Rae Button: Okay. Hi, everyone. I started my career in Highline School District as an Elementary Teacher in South Seattle. I taught second grade, so I was in charge of all academic and social subjects. And then really quickly– so my first year, I ended up joining our English Language Learners Certification Program through Highline. And it’s just because we have so many students who are learning English. And that’s when I discovered I am my most engaged self when I’m learning, so it kind of changed my mindset when it came to work. So I started joining different committees and teams, and then I– so I stayed in Highline for five years and then I moved up to Shoreline School District in Elementary as well and continued teaching. But during that time I took on a lot more leadership roles.

So I was the math lead, our STEM lead– so science, technology, engineering, art, and math. And then I realized I was really interested in social-emotional learning, so I started taking a lot of courses and classes through my district and became the lead of that as well. And then eventually our union rep joined our leadership academy. I don’t know. All those things on top of teaching.

Tips for Highlighting Skills on a LinkedIn Profile

Asha Aravindakshan: Thank you for sharing your story with us. For our global listeners, Rae is calling in from Seattle and she had worked previously in school districts in the Seattle Metro area. And so when I was listening to that story, what I heard were a lot of elements of the growth mindset. She was never just satisfied with just teaching in the classroom. She wanted to progress and to learn other elements of teaching and to grow her knowledge to better serve her students. I also loved hearing about the social-emotional learning piece – that just shows that she’s very in tune with her own emotional intelligence and that of her students.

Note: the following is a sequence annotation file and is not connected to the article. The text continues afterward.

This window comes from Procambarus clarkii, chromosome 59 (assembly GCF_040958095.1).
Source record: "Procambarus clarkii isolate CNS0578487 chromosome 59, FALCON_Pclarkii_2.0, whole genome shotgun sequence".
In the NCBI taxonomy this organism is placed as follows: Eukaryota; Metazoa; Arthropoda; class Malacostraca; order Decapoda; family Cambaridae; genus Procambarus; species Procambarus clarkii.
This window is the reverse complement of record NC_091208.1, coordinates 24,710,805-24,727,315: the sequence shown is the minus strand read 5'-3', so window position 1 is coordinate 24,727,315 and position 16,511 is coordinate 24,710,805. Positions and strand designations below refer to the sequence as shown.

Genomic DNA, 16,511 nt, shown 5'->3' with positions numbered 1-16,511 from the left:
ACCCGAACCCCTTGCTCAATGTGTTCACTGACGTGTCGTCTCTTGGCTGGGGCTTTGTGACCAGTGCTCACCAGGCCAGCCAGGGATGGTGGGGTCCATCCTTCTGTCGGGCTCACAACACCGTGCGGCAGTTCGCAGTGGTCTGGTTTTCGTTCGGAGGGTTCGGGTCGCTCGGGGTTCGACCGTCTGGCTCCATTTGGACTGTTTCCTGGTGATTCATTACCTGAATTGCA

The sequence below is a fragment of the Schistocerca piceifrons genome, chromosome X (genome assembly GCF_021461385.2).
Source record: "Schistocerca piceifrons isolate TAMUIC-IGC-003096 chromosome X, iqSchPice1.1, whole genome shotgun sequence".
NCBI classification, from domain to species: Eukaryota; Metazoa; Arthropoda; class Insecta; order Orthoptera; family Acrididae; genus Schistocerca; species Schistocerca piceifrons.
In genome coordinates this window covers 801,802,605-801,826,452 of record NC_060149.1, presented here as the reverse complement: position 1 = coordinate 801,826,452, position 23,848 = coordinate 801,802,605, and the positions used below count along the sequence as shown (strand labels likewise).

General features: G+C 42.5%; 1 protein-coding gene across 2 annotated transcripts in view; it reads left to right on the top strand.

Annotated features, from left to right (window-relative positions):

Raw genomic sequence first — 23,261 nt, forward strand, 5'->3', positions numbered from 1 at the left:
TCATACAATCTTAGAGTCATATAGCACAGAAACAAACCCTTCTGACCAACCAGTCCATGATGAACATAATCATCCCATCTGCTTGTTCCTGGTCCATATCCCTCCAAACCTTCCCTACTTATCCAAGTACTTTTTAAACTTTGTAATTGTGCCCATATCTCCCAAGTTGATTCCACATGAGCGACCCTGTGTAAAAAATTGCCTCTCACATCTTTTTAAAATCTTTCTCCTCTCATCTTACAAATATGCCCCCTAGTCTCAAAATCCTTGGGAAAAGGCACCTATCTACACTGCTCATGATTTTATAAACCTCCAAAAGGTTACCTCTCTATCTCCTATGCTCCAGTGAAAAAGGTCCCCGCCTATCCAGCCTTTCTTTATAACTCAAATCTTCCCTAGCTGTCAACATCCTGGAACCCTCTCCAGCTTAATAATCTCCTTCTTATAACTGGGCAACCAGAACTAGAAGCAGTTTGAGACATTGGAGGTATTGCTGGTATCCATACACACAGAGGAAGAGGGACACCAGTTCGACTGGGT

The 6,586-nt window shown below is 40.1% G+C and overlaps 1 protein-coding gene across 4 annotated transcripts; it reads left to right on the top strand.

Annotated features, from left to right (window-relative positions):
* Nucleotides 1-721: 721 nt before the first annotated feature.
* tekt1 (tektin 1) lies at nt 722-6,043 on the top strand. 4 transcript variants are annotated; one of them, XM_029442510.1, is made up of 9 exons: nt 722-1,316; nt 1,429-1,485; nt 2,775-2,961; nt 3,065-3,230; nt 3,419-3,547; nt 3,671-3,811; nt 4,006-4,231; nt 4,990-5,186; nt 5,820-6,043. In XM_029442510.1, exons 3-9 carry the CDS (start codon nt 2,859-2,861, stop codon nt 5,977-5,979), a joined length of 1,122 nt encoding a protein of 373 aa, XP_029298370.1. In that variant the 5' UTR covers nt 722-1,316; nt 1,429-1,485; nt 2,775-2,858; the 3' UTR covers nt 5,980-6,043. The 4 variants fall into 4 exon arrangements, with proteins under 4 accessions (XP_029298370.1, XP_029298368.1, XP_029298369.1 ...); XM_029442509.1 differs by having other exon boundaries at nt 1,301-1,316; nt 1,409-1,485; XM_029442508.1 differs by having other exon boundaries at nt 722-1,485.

your objective on your resume or the “About” section on your LinkedIn profile should really show how you progressed in each of these endeavors that you took on and that shows a lot of initiative and also people recognizing your leadership skill to provide you with that opportunity.

But what I’m not seeing on her resume and her LinkedIn is a reflection of the leadership that she’s taken in these activities that she’s pursued. Now, I could see it in the titles as far as like lead, but– and teacher leader- but your objective on your resume or the “About” section on your LinkedIn profile should really show how you progressed in each of these endeavors that you took on and that shows a lot of initiative and also people recognizing your leadership skill to provide you with that opportunity. And so I’d love to see you incorporate some of that language into those two places.

Rae Button: No, that’s a great idea.

Tips for Highlighting Skills on a Resume

Asha Aravindakshan: And so one thing I also want to talk about with your resume, which I loved, was you are trying to pivot careers and you’re trying to pivot out of teaching. And so instead of just listing all your teaching experiences in a normal chronological resume, you’ve taken the move to make page one more of a functional resume. And so you’ve kind of broken out being an educator versus a trainer, and then your community-building experience and the related bullets there. And then, you know, kind of corralled the chronological teaching experience to the second page so people still get their questions answered as far as like, where are you been working and what you’ve been doing. And so I think that’s a really great idea.